Psych week 3 Notes
Psych week 3 Notes Psyc 2010
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This 6 page Class Notes was uploaded by Samantha Silseth on Sunday January 31, 2016. The Class Notes belongs to Psyc 2010 at Auburn University taught by Seth A Gitter in Fall 2015. Since its upload, it has received 37 views. For similar materials see Intro to Psychology in Psychlogy at Auburn University.
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Date Created: 01/31/16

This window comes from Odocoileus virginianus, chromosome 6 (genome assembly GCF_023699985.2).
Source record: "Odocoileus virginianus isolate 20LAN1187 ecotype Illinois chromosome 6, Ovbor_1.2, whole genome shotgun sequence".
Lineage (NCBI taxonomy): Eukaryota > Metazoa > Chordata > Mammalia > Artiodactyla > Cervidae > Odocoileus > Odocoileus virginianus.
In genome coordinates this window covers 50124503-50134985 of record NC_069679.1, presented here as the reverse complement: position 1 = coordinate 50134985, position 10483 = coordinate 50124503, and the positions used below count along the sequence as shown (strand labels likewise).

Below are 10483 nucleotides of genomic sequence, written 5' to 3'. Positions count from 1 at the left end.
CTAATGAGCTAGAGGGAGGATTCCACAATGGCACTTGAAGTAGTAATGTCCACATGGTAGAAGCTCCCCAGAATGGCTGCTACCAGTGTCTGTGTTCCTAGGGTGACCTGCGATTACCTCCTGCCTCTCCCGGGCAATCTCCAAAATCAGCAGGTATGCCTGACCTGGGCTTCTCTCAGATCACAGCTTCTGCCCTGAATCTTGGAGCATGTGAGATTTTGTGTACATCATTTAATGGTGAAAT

Intro to Psych (1/25-1/29) Correlational Research - Are 2 or more factors naturally associated? o Cross Sectional Ex) Collect 100 people & measure 1.) How many hours a week do you play video games? 2.) How aggressive are you 1-10? Statistical analysis between the 2 variables Calculated by the correlation coefficient (it reflects the strength of the relationship) and see which way the variables move. Strength: ranges from -1.00 to +1.00. The larger the absolute value (distance to 0), the stronger the relationship. Ex) a relationship with a -1.00 strength and a relationship with a +1.00 strength have equal strengths. In smaller relationships, the correlation coefficient is closer to 0. In larger relationships the correlation should approach +/- 1.00. What is a strong vs weak coefficient? .5-.6 is very strong .3-.4 is moderately strong .2-0 is weak/ meaningless Correlation looks like a scatter plot graph w/ a best fit line where the slop determines the magnitude of the correlation. One point represents one person & the relationship between the variables. Predict by looking at one variable’s score, & find that location on the best fit line, then see where you should be for the other variable. Types of Correlations Ex) Attendence & Gpa - Positive correlation : both variables are increasing - 0-1, variables move in the same direction Attendence & Gpa Ex) Alcohol consumption & Gpa - Negative/Inverse correlation: 1 increases & 1 decreases Y-Value 1 Ex) Grades & hair length (no relationship) Y-Value 1 2 Correlation research - When we compute the correlation is does NOT imply causation. Ex) # of ice cream cones consumed a day & # of crimes a day have a positive correlation but they do not cause each other. (the high temperatures cause it) 3 ways to interpret the correlation Ex) violent video game play is associated with aggression - A to B: A causes B o Playing violent video games causes aggression - B to A: B causes A o Aggressive people like violent video games *Directionality problem- we don’t know if A causes B or B causes A or if there is even a relationship* - C to A&B: spurious relationship o 3 variable problem, it appears that two variables are related but they are not. Ex) Nicholas Cage movies released each year corresponds with the number of crimes per year. Correlations aren’t bad science - it’s a good starting point - sometimes it’s the only way to study a topic - however, there are better ways to study than using correlations Experimental studies - we cannot manipulate certain variables like personality Causation - 3 things needed to establish causation 3 o co-variation- correlations can show this o temporal precedence- you cant say something happens before another ( that would be longitudinal studies), experiments can show this. o Elimination of spuriousness- how experiments eliminate them - But how? o Manipulate one factor (Independent variable) and see how it effects another (Dependent variable) which allows the establishment of temporal precedence. (This reduces concern about the directional problem) o In a controlled setting Reduces concerns about spuriousness/ 3 rd variable problem Can show relationship between 2 variable Ex) does playing violent video games increase aggressive behavior? – Have all the 100 participants have the same exact experience except ½ play a violent game and ½ play a normal game. (this provides co-variation and gives evidence for all the criteria) Hypothesis: Violent video games cause an increase in aggression - Conceptual definitions are bad; we need to use operational definitions. o What is a violent video game? How do we measure aggression? - Independent variable: Type of video game o Identify experimental & control conditions 4 Experimental: Plays the man-hunt killing game (very violent, uses an axe to kill people) Control: Lumberjack game (cuts down trees using an axe) Other factors that can effect the experiment: one game is more realistic and the other is a cartoon, also one could be easier than the other. Internal Validity - Random Assignment (so you don’t naturally put the aggressive looking people with the aggressive game for your benefit) o Each participant needs to be equally likely to be in either condition Reduces concerns about alternative factors & gives us strongest evidence Variables not eliminated should be held constant to not effect the dependent variable Other Examples - Observing kids playing with a bozo doll to observe their aggressive behaviors o Are they pushing it harder or being less gentle? - Electric shock o Allowing a person to shock someone repeatedly - Hot sauce o Tell someone to put hot sauce on a sandwich for a person who hates hot sauce and if they put a lot on they’re an aggressive person If they can’t determine aggression, causes them to determine other factors 5 - If one group differs from another is the effect real (Ex. If one group shocks someone a lot and the other doesn’t) o Need to establish if the differences are meaningful by graphing the data o Longevity of other brads Significant differences - Meaningful differences between 2 groups o Ex) test scores differ between right & left side of a classroom o Ex) Aggression level of the group that played the violent game compared to the group that didn’t - Statistical significance o The likelihood that the result occurred by chance. o Psychologists usually accept a 5% probability or lower. Run 100 times and 95% of the effect is present Neuroscience & Behavior The Biology of Psychology - Franz Gall o You have a characteristic and this causes your brain to grow in one area. Ex) murder organ: what caused people to engage in violence was the part of the skull that protruded. (except that was false because he didn’t test normal people and everyone’s skull protrudes in that area) 6